However, Al-Shabaab wasn’t finished and neither was AMISOM’s work in Somalia. While many believed the group was on its last legs, an organised and more sophisticated Al-Shabaab was waiting in the shadows, ready to strike. And, when it did, it came with a new-found ferocity that AMISOM had never experienced before.

This was an Al-Shabaab capable of building a bomb into a laptop and smuggling it aboard an international airliner. A group that managed to kill 57 Kenyan troops in a single attack on a military base in Somalia. Al-Shabaab didn’t merely crawl out from under some rock in the Somali wilderness, it rode back into Mogadishu with intent.

So what has AMISOM been doing al this time? Well, aside from facing a more coordinated threat in Al-Shabaab, it’s also had dwindling funds to deal with. It’s more than a year now since the EU cut its contributions to AMISOM by 20 percent, which resulted in many soldiers almost having their wages slashed in half – or, in some cases, not getting paid at all.

In many ways this was inevitable. AMISOM’s workload was too much to begin with and now the international community’s attention has been drawn by other crises around the world. Expecting AMISOM to lead counterinsurgency operations, stabilise the country and help rebuild its institutions goes beyond your typical peacekeeping operation.

AMISOM has received a lot of criticism in recent years – some of it justified – but you have to sympathise with an organisation whose troops face a threat like the Al-Shabaab after being told they won’t be getting paid this month. Aside from funding cuts, the mission never really received the resources authorised by the United Nations. Budget concerns have been compounded by lacking helicopters, special units, engineers and medical experts.

 

Can Somalia cope without AMISOM?

There’s little doubt that Somalia wouldn’t be in the position it is now without AMISOM over the last ten years. This only goes to show how desperate the situation was before the mission began but there’s no time for complacency now. With AMISOM set to withdraw, Somalia’s own military needs to undergo a drastic transformation if it will be able to stand on its own.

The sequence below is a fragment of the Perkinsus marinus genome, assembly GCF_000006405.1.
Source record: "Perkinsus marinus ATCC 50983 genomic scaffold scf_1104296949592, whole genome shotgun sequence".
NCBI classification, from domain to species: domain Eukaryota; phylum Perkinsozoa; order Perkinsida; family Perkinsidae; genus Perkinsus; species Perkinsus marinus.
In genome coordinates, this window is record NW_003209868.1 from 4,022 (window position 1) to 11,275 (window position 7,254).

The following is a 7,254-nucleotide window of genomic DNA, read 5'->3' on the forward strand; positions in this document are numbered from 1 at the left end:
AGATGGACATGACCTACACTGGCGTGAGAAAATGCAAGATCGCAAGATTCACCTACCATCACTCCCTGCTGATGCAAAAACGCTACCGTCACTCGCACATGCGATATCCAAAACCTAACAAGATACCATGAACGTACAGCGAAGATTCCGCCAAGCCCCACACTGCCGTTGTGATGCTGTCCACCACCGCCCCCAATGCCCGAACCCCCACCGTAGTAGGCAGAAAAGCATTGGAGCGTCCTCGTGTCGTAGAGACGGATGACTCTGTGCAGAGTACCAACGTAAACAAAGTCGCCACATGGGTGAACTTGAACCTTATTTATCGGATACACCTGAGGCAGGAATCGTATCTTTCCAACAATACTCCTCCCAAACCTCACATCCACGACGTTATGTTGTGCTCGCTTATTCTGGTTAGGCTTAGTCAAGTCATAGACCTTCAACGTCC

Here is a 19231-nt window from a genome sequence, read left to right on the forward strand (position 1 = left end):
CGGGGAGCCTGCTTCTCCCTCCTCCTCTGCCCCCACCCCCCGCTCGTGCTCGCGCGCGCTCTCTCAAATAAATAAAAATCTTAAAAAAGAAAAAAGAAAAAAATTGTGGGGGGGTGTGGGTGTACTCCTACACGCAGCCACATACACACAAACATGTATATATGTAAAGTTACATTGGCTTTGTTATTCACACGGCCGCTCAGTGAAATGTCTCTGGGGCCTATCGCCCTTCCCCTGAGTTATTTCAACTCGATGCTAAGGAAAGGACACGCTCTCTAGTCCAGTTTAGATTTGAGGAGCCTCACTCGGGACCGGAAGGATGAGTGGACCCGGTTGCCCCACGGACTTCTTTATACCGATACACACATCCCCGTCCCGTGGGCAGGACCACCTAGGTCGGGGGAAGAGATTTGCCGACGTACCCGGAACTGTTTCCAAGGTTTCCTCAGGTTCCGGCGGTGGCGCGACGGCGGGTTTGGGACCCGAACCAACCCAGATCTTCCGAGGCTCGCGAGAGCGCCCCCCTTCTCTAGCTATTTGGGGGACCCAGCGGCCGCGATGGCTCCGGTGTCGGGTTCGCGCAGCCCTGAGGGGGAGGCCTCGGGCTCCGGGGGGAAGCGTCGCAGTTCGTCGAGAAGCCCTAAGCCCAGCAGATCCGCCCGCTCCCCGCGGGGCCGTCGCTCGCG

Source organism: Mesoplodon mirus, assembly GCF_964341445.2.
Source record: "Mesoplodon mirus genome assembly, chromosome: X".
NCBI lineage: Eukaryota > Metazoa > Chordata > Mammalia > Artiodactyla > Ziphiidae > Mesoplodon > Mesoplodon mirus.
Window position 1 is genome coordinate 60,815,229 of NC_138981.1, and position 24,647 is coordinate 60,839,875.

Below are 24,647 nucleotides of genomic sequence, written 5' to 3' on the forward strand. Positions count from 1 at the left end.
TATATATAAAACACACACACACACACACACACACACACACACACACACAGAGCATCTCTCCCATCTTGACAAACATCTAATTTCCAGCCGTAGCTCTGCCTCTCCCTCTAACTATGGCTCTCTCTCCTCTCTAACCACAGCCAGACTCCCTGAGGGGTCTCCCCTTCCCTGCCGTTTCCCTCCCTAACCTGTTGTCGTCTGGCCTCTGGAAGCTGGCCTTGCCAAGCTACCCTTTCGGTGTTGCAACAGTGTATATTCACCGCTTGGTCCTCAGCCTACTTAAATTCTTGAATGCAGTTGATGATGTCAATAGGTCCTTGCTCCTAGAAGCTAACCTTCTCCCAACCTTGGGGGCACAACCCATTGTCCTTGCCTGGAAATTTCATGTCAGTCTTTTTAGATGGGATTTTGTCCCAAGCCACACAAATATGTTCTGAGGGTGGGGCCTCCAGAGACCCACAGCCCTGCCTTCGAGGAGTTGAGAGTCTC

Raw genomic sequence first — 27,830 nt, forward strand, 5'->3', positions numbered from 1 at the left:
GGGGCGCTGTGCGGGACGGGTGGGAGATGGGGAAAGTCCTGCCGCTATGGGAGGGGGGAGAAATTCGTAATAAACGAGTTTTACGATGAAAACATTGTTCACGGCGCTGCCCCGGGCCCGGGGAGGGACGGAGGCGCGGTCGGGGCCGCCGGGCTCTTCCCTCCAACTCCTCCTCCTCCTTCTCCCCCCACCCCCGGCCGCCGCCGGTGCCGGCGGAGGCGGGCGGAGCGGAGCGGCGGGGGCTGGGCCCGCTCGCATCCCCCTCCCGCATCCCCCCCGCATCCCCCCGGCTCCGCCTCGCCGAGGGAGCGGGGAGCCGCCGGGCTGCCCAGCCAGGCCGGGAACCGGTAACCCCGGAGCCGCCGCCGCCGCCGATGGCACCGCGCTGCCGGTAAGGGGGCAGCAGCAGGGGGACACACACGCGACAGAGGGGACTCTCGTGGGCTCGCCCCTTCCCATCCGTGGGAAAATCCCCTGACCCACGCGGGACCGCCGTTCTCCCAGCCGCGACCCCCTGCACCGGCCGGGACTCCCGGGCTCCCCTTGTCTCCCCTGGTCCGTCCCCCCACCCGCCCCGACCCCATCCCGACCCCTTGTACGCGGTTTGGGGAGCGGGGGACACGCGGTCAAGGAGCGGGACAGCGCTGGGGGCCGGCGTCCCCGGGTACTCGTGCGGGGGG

AMISOM’s best years against the Al-Shabaab revealed how lacking Somalia’s own security forces were – and continue to be. Plans to build an army of equal sixe to AMISOM’s 22,000 troops have failed to materialise with Somalia’s Defense Minister blaming the country’s dysfunctional government and a habit of dependency on other nations.

There are hopes Farmajo’s new administration can bring the strength to Somalia’s government, that’s so sorely needed. The president has already outlined national security as one of his priorities and his reputation boosts optimism. But the progress Somalia needs to make in a short few years is outstanding in the worst sense of the word.

At this stage, no matter how critical you may have been about AMISOM in the past, imagining a Somalia without it is a worrying concept. One that will soon be reality.

 

Featured image: By US Army Africa from Vicenza, Italy – Sierra Leone troops complete AMISOM deployment trainingUploaded by Elitre, CC BY 2.0, https://commons.wikimedia.org/w/index.php?curid=22463467

About Aaron Brooks

Aaron Brooks is a UK journalist who wants to cut out the international agendas in news. Spending his early years in both England and Northern Ireland he saw the difference between reality and media coverage at an early age. After graduating from the University of Chester with a BA in journalism, his travels revealed just how large the gap between news and the real world can be. As Editor-in-Chief at East Africa Monitor, it’s his job to provide a balanced view of what’s going on in the region for English-speaking audiences.